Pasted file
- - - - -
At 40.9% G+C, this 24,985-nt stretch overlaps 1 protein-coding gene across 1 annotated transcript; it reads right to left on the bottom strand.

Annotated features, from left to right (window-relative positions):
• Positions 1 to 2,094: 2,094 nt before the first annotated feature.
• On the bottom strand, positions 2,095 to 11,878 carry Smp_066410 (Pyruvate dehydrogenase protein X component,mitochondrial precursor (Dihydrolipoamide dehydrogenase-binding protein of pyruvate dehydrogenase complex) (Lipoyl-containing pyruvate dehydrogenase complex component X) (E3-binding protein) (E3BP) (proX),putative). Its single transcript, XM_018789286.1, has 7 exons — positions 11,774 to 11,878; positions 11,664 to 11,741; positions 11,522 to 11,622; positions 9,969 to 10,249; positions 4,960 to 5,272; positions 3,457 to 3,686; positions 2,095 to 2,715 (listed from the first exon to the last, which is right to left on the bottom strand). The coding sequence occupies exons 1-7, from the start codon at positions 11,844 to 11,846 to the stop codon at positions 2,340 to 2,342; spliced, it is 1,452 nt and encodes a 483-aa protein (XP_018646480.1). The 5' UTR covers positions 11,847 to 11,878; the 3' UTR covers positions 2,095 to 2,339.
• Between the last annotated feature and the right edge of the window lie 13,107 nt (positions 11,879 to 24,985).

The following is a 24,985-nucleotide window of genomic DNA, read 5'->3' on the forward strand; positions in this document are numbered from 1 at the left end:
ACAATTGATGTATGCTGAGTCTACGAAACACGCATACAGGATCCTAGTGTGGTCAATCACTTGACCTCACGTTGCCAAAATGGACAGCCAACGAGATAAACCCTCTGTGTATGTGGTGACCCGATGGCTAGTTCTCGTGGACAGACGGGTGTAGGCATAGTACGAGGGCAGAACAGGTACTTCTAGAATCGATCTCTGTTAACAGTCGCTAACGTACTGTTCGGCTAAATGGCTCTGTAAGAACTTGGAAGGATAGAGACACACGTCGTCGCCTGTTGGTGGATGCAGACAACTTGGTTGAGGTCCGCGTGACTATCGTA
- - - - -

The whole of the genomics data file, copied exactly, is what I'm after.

At 40.9% G+C, this 24,985-nt stretch overlaps 1 protein-coding gene across 1 annotated transcript; it reads right to left on the bottom strand.

Annotated features, from left to right (window-relative positions):
• Positions 1 to 2,094: 2,094 nt before the first annotated feature.
• On the bottom strand, positions 2,095 to 11,878 carry Smp_066410 (Pyruvate dehydrogenase protein X component,mitochondrial precursor (Dihydrolipoamide dehydrogenase-binding protein of pyruvate dehydrogenase complex) (Lipoyl-containing pyruvate dehydrogenase complex component X) (E3-binding protein) (E3BP) (proX),putative). Its single transcript, XM_018789286.1, has 7 exons — positions 11,774 to 11,878; positions 11,664 to 11,741; positions 11,522 to 11,622; positions 9,969 to 10,249; positions 4,960 to 5,272; positions 3,457 to 3,686; positions 2,095 to 2,715 (listed from the first exon to the last, which is right to left on the bottom strand). The coding sequence occupies exons 1-7, from the start codon at positions 11,844 to 11,846 to the stop codon at positions 2,340 to 2,342; spliced, it is 1,452 nt and encodes a 483-aa protein (XP_018646480.1). The 5' UTR covers positions 11,847 to 11,878; the 3' UTR covers positions 2,095 to 2,339.
• Between the last annotated feature and the right edge of the window lie 13,107 nt (positions 11,879 to 24,985).

The following is a 24,985-nucleotide window of genomic DNA, read 5'->3' on the forward strand; positions in this document are numbered from 1 at the left end:
ACAATTGATGTATGCTGAGTCTACGAAACACGCATACAGGATCCTAGTGTGGTCAATCACTTGACCTCACGTTGCCAAAATGGACAGCCAACGAGATAAACCCTCTGTGTATGTGGTGACCCGATGGCTAGTTCTCGTGGACAGACGGGTGTAGGCATAGTACGAGGGCAGAACAGGTACTTCTAGAATCGATCTCTGTTAACAGTCGCTAACGTACTGTTCGGCTAAATGGCTCTGTAAGAACTTGGAAGGATAGAGACACACGTCGTCGCCTGTTGGTGGATGCAGACAACTTGGTTGAGGTCCGCGTGACTATCGTA